Uber's healthcare arm has added grocery and over-the-counter pharmacy product delivery to its growing list of services.
The move comes just two months after it rolled out same-day prescription delivery services as the ride-share giant leverages its logistics muscle and mobility solutions to deepen its relationships with providers and payers.
Payers and providers nationwide will be able to use the same platform they already use for nonemergency medical transportation (NEMT) and prescription delivery to have groceries and OTC items delivered directly to patient homes, facilitated by Uber Eats, according to the company in a press release. The service is slated to roll out for the 2024 benefit year, executives said.
Health systems and other healthcare organizations can now use Uber Health for a range of services, from getting patients and members to primary care appointments to shipping prescription medications and healthy food to their front doors.
The expansion builds on the company's existing work to rethink the logistics of care—improving patient access and experience while simplifying things on the back end for health plans and providers.
"Candidly, this is why I came to Uber. Having worked in value-based care for 10 years where, as a benefit manager, I realized, one, how frequently patients needed transportation, prescriptions delivered, groceries and over-the-counter goods, and, two, how hard it was to navigate the black box of supplemental benefits," said Caitlin Donovan, global head of Uber Health, in an interview. "I realized Uber had the assets to string together to solve that problem with our large network of independent drivers and independent couriers. We've been working on putting those assets together in a way that worked for the healthcare ecosystem since I got here."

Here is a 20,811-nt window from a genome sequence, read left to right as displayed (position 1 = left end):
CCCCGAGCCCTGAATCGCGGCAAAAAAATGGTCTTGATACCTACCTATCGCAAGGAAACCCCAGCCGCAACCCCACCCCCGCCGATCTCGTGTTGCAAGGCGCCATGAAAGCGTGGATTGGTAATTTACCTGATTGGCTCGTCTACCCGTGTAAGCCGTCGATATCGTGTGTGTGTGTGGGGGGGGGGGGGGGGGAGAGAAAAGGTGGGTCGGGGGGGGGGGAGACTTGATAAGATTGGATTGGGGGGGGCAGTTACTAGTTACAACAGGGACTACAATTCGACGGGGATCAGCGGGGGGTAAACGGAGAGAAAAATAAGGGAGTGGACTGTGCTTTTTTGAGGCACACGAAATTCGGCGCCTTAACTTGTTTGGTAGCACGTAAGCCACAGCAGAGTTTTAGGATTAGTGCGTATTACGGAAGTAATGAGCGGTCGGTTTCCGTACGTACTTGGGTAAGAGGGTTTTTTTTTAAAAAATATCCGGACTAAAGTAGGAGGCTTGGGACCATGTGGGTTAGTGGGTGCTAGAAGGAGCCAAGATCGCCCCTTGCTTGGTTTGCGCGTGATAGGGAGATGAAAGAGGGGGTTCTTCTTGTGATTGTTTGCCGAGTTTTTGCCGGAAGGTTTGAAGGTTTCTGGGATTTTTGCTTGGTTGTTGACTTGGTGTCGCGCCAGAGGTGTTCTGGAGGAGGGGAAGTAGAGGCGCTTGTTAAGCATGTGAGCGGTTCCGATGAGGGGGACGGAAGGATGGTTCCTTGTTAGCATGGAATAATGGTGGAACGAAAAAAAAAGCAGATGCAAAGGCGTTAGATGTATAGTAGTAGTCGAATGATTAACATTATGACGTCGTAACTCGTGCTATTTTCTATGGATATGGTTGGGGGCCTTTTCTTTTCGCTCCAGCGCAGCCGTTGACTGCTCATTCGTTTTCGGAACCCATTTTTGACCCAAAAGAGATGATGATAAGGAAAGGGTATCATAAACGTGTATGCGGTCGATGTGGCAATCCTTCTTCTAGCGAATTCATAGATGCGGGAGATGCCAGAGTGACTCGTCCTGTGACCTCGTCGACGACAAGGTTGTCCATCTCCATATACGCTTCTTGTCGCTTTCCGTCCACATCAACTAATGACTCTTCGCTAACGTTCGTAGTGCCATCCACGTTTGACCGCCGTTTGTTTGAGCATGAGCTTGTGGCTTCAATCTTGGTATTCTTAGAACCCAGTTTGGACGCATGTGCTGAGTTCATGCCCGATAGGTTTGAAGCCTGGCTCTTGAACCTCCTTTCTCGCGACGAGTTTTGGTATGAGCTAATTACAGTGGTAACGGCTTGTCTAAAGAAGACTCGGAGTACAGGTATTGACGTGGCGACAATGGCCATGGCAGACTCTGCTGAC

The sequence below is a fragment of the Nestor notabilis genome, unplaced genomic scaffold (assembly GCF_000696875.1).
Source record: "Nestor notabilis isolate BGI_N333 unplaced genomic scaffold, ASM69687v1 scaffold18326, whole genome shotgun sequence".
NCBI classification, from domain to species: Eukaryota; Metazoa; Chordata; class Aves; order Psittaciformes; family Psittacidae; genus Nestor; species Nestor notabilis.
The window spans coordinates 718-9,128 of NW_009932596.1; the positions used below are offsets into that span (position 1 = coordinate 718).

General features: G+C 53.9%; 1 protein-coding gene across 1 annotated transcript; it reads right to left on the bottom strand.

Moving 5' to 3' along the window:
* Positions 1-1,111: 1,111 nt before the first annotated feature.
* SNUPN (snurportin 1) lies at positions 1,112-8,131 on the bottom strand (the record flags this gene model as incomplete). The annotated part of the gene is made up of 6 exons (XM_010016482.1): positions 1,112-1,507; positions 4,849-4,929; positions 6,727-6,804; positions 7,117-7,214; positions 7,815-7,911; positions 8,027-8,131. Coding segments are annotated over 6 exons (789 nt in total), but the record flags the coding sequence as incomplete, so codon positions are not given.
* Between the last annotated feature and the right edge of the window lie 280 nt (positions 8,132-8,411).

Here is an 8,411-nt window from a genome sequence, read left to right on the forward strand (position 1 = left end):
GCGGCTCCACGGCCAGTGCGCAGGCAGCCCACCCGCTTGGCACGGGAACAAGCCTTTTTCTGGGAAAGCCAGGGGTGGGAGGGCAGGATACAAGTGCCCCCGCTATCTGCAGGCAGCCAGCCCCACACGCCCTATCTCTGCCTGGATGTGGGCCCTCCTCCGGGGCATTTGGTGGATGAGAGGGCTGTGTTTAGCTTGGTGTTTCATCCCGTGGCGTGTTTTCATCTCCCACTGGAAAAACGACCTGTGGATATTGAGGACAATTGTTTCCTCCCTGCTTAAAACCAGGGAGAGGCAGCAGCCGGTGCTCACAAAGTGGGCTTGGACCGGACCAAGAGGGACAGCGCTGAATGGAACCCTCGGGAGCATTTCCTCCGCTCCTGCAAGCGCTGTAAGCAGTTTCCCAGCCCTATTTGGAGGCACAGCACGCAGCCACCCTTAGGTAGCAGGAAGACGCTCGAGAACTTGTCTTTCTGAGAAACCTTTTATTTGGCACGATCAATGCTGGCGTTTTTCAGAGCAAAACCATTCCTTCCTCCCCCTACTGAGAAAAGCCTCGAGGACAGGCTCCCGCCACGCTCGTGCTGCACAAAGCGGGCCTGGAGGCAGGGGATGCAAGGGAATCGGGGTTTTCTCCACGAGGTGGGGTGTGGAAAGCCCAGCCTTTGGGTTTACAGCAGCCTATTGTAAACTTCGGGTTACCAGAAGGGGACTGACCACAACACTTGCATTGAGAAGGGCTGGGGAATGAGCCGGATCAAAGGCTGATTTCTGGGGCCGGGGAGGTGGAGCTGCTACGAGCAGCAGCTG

Uber tapped Donovan two years ago to lead its growing healthcare business. An operations executive, Donovan previously worked at MyOrthos, an orthodontic services organization, where she served as chief operating officer. She also brought to Uber experience in the NEMT business as she served as executive vice president of operations at LogistiCare (now ModivCare), the nation's largest manager of NEMT programs for state governments and managed care organizations.
Uber Health launched in 2018 primarily focused on streamlining NEMT options to help get patients to and from medical appointments.
In August 2020, Uber Health made its first foray into medication delivery through a partnership with NimbleRx.
Uber Health's logistics support and benefits coordination can play a key role in value-based care programs, Donovan noted.
There is a lot of administrative complexity associated with value-based care and population health programs, particularly the utilization of supplemental benefits. Providers and payers, including Medicare and Medicaid, lack the visibility and infrastructure to execute on these programs effectively. As a result, patients—many of whom belong to underserved or vulnerable populations—face a lot of friction in the healthcare system and are often forced to coordinate their own transportation to and from appointments or find a way to access critical prescriptions and healthy food.
According to Donovan, Uber Health's platform streamlines coordination across multiple benefits—NEMT, prescription delivery and food and OTC medication delivery, helping payers and providers support patients beyond the four walls of a medical office.
"When you think about the common things that patients need to stay healthy outside the four walls of a clinic, it's often transportation to get back and forth from the clinic and access to prescriptions, which is often more cost-effective if you deliver them versus providing a ride to and from the pharmacy. Also, making sure they have healthy food available and accessible both in terms of physical access and the ability to navigate what is healthy and affordable," she said. "What we found is most health plans agree with that. If you look at Medicare and Medicaid, and what is covered in most managed care organizations, you tend to find coverage for transportation, you tend to find that they want patients to be adherent to their medications. And, you tend to find coverage for grocery and OTC benefits as well."